Updated: Mar 9
Deacon Mike Jones:
Saint John the Apostle Catholic Church
Second Sunday of Lent
Today’s Gospel is about transcendence. The Winter Olympics, too, are about transcendence.
In the Gospel, Matthew describes the transfiguration of Jesus as witnessed by Peter, James, and John. For the three disciples, it was an experience of Olympian proportions. For a brief time, Jesus transcended the temporal limits of human existence; everything about him revealed the glory of God. And it must have deepened the three disciples’ own longing for transcendence.
The longing for transcendence, that insatiable desire to go beyond ourselves, is part of our nature. We are made in the image of God and our deepest desire is for God. Each of our lives is a unique account of our longing and striving to transcend whatever keeps us from God. The determined desire of Olympic athletes to overcome human limitations is but a sign that points to our own desire for transcendence. We have an infinite capacity for transcendence.
Events of human accomplishment, such as the Winter Olympics, are always about transcendence. How, then, do they teach us about transcendence? In the hospitality that is demanded of the host city, we experience a kind of transcendence.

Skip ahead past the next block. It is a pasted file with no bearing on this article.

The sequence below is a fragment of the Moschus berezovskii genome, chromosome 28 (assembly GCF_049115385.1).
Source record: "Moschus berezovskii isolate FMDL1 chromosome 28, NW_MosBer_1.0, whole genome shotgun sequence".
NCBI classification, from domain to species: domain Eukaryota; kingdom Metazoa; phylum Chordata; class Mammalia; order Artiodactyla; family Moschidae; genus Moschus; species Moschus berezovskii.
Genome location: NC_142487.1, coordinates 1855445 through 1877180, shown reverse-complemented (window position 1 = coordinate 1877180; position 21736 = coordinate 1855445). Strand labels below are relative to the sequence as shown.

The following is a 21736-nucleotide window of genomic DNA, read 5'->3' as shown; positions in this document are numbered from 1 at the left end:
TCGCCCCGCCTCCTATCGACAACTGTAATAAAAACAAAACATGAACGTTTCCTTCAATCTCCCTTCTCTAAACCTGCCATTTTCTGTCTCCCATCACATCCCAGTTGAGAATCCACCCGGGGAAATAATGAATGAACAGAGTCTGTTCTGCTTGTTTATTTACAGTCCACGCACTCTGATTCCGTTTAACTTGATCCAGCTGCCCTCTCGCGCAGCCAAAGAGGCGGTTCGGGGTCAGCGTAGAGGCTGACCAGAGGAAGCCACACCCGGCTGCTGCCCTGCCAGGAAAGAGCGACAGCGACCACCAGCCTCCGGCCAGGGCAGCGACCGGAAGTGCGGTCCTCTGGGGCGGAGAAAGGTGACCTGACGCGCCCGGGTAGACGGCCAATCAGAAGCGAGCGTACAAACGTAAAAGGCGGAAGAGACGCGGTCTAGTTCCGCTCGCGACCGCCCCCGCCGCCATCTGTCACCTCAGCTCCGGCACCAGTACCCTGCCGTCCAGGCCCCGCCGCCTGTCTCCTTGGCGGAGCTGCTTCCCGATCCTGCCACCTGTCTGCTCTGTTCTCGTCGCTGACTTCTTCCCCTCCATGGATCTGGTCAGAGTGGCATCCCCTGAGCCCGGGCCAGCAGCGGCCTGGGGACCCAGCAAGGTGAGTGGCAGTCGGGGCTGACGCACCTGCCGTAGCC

The Olympics have meaning on an even higher level, for in showing us the limits of human accomplishment, they remind us that our longing for transcendence can only be satisfied in God. There is in every great human accomplishment a mixture of joy and melancholy, a kind of tension between glory and sadness, for we know that our greatest human accomplishments cannot satisfy our longing for transcendence. We sense, albeit vaguely at times, that our capacity for transcendence is intended for God alone.
But we have something going for us that will make the difference: Christian hope.